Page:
Being aware of the optical illusion of parallax, and if he wanted to negate the effect thereof completely, my assistant referee (AR2) had some yardage gain on me to possibly set the record straight; he had to run only 18 yards to the corner flag in 1 second flat to see along the goal line and to give a 100% correct call if the ball crossed the line entirely or not, thus making Mr. Parallax look silly. Alas, he’s no Usian Bolt either. Yes, despite the illusion of parallax, it would have been relatively easy to make the decision if the ball bounced meters behind the goal line. But this was clearly not the case.
It is not the first time that such an incident occurred in my match. It leaves a frank taste that I cannot avail myself to some form of aid/technology with so much riding professionally on this particular match. And all other professional football matches for that matter. Let’s also be clear here: I do not support any football team in South Africa. In fact, I don’t support any football team anywhere. Never been a staunch supporter of any team, whether it’s football, rugby, baseball, basketball, underwater hockey … you catch the drift? Boring, I know. But you have it now in writing and you can hold me to it – so much for the South African football conspiracy theorists.
One of Mr. Blatter’s explanations for denying video technology inter alia to aid match officials are that such aids will rob the public of “talking points” on the match. I suppose being the referee and being subject to such a “talking point” encounter – and more often being called various unsavoury things in between – are indeed points to talk about.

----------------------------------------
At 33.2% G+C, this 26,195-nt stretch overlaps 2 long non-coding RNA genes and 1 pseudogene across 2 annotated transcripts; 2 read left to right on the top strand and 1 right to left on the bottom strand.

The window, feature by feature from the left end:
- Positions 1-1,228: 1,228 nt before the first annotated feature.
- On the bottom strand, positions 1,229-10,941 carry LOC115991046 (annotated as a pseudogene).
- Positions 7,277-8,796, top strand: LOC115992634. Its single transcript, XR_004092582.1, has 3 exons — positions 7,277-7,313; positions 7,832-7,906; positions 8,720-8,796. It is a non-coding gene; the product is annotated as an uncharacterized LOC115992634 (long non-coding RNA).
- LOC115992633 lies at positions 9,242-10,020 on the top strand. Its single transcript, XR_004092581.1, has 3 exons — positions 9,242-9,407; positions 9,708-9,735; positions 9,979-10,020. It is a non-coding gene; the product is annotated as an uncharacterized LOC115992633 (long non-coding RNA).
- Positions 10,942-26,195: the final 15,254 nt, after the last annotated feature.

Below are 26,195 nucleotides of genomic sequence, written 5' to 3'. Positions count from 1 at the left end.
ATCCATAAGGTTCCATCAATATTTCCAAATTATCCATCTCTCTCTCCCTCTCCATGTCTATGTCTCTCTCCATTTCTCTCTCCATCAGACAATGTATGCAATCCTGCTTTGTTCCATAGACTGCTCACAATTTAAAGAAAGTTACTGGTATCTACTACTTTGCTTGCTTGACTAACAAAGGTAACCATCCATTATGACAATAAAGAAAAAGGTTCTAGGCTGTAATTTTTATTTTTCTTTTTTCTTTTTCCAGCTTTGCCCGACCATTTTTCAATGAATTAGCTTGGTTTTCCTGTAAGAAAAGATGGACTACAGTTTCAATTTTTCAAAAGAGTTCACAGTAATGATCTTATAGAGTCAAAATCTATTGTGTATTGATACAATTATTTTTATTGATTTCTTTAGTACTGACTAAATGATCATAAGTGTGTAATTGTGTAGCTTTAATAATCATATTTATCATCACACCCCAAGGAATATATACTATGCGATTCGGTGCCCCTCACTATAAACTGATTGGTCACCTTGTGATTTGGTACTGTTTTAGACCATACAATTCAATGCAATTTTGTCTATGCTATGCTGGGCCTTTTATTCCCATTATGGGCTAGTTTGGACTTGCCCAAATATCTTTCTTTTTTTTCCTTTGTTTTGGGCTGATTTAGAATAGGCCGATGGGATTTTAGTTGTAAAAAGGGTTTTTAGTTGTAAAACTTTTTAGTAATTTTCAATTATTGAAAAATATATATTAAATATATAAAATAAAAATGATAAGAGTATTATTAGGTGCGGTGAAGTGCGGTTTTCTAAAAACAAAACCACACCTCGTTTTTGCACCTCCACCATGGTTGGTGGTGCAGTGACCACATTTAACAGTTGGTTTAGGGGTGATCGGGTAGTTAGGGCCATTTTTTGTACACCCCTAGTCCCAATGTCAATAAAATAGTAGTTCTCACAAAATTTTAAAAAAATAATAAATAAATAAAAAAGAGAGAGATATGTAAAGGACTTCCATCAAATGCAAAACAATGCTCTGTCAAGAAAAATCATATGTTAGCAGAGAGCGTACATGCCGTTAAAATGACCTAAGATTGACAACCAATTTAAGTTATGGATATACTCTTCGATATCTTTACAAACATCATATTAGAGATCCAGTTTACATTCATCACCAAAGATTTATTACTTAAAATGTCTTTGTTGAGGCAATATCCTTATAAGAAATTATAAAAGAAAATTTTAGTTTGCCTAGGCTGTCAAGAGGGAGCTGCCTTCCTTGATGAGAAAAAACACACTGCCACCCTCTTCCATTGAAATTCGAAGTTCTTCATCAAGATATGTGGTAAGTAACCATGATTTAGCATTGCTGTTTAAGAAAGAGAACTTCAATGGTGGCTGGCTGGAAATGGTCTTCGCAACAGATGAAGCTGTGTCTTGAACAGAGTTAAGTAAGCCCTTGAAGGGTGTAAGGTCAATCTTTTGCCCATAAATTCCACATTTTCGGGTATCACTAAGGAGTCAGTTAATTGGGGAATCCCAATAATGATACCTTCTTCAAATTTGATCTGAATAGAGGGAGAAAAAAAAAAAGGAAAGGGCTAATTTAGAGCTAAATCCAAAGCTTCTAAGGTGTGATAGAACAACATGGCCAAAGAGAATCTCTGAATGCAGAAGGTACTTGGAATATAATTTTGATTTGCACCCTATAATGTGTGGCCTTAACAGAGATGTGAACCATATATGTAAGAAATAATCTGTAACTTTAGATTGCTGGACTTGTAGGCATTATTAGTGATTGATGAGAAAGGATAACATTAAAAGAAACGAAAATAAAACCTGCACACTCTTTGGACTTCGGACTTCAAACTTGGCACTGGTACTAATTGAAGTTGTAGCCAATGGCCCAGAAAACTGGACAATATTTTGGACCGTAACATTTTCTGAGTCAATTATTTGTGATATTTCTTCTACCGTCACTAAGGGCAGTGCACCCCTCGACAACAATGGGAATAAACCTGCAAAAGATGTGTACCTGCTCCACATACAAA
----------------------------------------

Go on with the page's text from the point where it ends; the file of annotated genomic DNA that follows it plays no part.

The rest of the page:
I know that in the EUROPA league EUFA is currently experimenting with 2 additional referees next to the goal nets. Their presence on the goal line next would certainly have helped to make the correct call. I just don’t envy these officials, having to stand for 90 minutes at roughly the same spot, so close to the always vocal – and hostile – supporters of the various teams.
The time has passed were we, and Fifa, can emphatically (and automatically) say no to any form of technology aids to assist in the accuracy of referee calls for the professional game. Who would have foreseen the referee communication system and bleeper flags 20-30 years ago? I sincerely believe that technological aids will be gradually introduced by Fifa, not after some thorough testing and criteria worked out before their introduction at international tournaments.
Be it as it may, I apologize sincerely that I, given the limits of human nature, but given the possibility of limitless technology advancement, was not able to award an apparent legitimate goal to Bloemfontein Celtic on the night. It is a talking point. Now discuss. One request though: stop calling me unsavioury names ;-). I will let this matter now rest with the following quote:
We call it as we see it. Although television can give you 15 different angles, the only angle they can’t show is the referee’s — Paul Durkin, ex-FA Premier League referee, 1998
The still sequences below were taken during my match this week, Mamelodi Sundowns vs. Bloemfontein Celtic.